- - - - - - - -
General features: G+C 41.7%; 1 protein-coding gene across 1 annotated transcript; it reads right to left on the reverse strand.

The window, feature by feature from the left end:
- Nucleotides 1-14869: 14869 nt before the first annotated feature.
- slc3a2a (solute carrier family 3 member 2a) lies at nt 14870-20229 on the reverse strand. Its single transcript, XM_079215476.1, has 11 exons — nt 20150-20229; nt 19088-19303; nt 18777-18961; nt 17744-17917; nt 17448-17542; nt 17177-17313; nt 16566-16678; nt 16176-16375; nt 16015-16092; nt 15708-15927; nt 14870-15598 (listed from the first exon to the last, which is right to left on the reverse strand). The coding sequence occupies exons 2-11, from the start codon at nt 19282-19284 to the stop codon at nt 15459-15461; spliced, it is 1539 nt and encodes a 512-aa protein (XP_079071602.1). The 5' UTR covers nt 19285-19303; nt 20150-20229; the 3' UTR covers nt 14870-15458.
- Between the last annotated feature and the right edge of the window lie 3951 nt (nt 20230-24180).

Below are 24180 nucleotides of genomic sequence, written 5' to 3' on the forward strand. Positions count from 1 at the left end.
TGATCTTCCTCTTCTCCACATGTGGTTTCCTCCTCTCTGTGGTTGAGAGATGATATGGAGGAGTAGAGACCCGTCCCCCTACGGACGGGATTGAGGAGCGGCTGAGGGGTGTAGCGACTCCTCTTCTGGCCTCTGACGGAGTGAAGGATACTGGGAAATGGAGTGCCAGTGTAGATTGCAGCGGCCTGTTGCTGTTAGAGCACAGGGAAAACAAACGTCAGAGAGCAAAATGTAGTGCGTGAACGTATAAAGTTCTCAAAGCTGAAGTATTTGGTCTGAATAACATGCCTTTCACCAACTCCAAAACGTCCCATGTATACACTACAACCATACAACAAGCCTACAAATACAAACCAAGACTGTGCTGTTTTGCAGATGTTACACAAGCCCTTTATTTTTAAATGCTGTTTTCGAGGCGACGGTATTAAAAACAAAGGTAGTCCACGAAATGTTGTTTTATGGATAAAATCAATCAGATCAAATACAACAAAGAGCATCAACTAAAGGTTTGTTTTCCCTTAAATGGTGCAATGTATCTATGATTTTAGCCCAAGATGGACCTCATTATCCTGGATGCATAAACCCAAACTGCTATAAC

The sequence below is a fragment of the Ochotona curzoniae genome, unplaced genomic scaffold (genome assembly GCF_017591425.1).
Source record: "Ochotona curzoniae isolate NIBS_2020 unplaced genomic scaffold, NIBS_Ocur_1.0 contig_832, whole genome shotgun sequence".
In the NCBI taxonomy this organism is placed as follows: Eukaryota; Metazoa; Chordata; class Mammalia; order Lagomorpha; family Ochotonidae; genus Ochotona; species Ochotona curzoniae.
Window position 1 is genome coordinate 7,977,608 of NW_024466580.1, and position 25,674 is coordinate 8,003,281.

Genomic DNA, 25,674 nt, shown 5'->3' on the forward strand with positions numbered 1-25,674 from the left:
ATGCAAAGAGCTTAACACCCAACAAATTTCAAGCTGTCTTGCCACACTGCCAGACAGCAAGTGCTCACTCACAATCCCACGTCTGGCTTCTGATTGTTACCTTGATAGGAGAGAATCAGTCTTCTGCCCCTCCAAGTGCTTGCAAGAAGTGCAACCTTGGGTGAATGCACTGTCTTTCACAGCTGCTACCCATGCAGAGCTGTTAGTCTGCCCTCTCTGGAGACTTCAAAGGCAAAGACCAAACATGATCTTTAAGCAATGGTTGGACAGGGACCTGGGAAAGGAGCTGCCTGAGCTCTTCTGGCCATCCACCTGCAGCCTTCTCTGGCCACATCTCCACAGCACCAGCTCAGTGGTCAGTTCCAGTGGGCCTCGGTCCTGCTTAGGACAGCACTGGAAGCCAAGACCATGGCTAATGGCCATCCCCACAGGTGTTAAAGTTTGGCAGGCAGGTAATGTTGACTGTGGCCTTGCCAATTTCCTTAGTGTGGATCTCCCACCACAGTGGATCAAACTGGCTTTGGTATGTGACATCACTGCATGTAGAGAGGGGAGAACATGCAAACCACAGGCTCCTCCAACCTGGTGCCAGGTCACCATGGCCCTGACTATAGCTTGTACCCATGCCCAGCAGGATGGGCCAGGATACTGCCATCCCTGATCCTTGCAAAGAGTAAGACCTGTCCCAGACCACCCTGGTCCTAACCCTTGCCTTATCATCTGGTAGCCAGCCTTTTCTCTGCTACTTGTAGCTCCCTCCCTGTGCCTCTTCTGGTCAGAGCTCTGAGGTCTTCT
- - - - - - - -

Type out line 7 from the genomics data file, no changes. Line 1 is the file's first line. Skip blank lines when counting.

TGATCTTCCTCTTCTCCACATGTGGTTTCCTCCTCTCTGTGGTTGAGAGATGATATGGAGGAGTAGAGACCCGTCCCCCTACGGACGGGATTGAGGAGCGGCTGAGGGGTGTAGCGACTCCTCTTCTGGCCTCTGACGGAGTGAAGGATACTGGGAAATGGAGTGCCAGTGTAGATTGCAGCGGCCTGTTGCTGTTAGAGCACAGGGAAAACAAACGTCAGAGAGCAAAATGTAGTGCGTGAACGTATAAAGTTCTCAAAGCTGAAGTATTTGGTCTGAATAACATGCCTTTCACCAACTCCAAAACGTCCCATGTATACACTACAACCATACAACAAGCCTACAAATACAAACCAAGACTGTGCTGTTTTGCAGATGTTACACAAGCCCTTTATTTTTAAATGCTGTTTTCGAGGCGACGGTATTAAAAACAAAGGTAGTCCACGAAATGTTGTTTTATGGATAAAATCAATCAGATCAAATACAACAAAGAGCATCAACTAAAGGTTTGTTTTCCCTTAAATGGTGCAATGTATCTATGATTTTAGCCCAAGATGGACCTCATTATCCTGGATGCATAAACCCAAACTGCTATAAC